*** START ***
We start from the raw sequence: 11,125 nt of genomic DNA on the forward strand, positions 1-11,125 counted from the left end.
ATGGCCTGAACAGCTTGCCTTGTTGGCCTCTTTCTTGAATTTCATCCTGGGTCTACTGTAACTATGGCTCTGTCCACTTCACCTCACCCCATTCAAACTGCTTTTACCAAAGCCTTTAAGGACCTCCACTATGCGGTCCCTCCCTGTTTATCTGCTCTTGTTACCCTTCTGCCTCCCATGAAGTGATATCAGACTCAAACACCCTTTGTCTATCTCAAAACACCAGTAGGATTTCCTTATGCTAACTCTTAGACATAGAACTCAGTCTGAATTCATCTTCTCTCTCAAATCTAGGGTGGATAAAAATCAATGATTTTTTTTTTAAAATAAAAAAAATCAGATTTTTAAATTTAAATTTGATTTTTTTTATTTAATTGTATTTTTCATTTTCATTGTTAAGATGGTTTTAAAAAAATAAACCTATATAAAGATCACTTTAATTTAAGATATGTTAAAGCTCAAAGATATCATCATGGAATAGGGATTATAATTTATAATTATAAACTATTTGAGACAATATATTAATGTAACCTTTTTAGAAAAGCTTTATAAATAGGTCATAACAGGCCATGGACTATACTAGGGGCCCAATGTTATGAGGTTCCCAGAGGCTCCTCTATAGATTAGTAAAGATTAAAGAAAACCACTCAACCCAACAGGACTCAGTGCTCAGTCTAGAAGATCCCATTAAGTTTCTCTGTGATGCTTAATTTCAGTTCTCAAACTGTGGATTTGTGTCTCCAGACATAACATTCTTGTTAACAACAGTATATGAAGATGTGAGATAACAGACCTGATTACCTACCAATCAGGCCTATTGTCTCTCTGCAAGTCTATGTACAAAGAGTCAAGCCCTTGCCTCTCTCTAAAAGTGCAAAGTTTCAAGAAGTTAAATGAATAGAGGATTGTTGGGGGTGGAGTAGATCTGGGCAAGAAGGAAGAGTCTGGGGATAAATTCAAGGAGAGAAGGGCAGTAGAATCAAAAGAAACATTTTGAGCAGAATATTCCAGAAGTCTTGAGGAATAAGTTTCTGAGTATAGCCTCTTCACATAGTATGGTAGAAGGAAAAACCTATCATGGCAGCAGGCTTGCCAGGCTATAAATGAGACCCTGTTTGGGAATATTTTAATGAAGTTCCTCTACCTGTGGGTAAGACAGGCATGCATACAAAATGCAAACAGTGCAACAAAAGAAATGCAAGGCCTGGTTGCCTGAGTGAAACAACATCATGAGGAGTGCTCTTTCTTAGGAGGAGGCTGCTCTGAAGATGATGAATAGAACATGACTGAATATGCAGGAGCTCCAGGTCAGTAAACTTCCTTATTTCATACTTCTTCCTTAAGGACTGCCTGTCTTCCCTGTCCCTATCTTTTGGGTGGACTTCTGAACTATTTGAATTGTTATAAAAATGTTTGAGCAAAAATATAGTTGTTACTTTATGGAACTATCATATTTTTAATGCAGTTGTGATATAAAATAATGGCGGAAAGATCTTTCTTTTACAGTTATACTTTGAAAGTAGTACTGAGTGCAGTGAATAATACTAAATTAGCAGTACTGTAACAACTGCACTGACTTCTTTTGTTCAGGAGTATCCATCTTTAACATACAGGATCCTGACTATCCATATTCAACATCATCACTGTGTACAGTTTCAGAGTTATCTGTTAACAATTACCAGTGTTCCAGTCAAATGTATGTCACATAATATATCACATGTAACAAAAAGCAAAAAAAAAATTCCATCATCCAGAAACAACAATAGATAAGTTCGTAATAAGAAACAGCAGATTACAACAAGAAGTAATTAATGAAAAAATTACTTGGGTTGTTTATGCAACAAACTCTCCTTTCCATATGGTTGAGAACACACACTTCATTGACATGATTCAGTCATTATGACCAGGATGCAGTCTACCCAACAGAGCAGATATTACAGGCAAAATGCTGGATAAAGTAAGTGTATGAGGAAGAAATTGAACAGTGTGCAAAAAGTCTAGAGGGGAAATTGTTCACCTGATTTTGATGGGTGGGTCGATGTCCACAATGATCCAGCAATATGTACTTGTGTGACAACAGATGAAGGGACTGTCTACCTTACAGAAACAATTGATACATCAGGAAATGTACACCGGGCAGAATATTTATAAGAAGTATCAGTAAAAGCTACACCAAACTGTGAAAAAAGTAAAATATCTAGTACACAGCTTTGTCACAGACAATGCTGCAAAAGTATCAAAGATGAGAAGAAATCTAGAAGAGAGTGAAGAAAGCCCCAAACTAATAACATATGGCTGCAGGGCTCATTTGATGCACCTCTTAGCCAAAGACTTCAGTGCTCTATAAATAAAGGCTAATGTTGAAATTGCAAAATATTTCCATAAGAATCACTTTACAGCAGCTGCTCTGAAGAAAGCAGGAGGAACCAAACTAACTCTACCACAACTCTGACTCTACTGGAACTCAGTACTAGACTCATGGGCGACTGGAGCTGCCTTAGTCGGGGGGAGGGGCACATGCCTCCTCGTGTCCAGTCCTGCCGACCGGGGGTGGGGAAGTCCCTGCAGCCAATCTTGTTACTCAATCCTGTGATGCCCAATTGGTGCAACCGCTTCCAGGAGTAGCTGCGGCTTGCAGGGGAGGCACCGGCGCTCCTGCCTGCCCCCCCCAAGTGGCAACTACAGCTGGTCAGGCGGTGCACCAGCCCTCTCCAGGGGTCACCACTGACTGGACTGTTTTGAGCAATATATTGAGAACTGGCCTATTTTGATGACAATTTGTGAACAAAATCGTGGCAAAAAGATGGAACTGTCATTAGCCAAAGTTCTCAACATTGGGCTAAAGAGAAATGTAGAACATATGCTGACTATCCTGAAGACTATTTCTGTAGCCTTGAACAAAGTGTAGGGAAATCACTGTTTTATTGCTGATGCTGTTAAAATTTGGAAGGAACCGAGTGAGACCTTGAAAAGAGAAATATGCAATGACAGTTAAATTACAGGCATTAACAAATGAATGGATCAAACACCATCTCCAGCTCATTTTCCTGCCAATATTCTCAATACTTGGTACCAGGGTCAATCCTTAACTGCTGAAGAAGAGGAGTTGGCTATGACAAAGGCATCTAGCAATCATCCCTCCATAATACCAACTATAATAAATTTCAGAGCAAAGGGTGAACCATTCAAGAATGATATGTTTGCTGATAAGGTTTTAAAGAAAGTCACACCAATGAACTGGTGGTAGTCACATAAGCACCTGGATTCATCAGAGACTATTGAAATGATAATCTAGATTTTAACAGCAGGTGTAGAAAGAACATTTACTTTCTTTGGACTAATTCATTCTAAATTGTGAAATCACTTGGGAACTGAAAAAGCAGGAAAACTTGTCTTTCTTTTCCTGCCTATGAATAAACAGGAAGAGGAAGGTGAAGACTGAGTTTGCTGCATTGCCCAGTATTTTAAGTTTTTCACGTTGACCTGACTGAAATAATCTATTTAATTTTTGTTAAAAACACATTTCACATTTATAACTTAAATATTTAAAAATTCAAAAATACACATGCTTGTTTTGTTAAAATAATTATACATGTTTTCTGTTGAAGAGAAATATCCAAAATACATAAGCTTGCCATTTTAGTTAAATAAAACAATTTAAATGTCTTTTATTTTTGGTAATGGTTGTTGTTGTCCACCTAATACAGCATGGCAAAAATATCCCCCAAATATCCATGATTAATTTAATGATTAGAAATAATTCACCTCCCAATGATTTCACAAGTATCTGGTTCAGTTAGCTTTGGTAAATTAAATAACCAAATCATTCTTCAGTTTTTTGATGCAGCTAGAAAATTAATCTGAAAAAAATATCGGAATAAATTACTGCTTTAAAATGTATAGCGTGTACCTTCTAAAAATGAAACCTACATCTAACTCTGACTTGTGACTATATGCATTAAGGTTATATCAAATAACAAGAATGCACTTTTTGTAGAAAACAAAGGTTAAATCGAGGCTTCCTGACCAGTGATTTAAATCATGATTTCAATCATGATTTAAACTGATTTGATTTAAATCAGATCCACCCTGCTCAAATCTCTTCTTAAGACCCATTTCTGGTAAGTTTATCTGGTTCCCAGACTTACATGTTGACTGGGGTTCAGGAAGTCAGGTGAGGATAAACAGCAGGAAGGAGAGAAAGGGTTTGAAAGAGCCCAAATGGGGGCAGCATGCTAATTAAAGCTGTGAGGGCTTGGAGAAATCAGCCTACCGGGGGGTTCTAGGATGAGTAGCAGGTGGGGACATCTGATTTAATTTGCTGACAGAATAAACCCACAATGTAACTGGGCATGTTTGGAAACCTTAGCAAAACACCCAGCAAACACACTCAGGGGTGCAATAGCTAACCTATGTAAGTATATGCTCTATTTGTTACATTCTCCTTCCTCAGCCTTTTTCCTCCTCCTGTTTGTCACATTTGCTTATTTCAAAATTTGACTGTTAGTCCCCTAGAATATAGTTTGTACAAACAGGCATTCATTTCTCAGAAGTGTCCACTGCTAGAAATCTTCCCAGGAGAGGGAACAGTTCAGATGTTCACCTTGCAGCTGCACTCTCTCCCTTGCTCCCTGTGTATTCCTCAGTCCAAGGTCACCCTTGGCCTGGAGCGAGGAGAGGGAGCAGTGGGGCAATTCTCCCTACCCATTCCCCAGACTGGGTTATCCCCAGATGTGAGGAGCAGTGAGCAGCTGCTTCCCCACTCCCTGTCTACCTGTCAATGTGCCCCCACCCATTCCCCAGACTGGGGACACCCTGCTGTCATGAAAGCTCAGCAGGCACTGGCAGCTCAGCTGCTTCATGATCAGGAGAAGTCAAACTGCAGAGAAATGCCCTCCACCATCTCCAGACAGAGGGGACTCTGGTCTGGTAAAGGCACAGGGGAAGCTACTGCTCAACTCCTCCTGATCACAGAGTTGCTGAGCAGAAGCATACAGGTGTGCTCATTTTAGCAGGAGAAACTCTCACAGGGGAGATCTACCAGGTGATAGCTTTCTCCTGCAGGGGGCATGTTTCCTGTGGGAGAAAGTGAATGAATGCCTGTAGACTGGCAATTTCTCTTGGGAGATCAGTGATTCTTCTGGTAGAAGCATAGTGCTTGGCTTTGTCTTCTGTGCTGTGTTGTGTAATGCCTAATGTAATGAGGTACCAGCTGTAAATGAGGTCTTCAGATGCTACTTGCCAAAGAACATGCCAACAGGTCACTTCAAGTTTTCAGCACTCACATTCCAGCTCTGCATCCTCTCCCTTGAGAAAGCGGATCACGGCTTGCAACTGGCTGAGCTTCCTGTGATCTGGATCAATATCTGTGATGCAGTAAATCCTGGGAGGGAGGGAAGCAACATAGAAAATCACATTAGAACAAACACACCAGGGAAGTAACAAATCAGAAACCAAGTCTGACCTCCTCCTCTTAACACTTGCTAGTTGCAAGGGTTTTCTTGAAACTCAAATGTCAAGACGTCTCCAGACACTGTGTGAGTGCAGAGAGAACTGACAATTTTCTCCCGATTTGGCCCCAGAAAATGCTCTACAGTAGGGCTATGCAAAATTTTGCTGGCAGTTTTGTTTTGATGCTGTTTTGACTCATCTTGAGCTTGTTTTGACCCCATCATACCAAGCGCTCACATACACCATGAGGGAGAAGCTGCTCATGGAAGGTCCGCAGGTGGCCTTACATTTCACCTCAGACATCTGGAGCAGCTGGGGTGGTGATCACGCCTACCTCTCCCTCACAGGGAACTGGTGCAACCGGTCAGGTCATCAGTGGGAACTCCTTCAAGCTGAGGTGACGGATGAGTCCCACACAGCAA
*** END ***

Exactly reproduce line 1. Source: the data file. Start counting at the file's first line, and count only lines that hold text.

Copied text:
We start from the raw sequence: 11,125 nt of genomic DNA on the forward strand, positions 1-11,125 counted from the left end.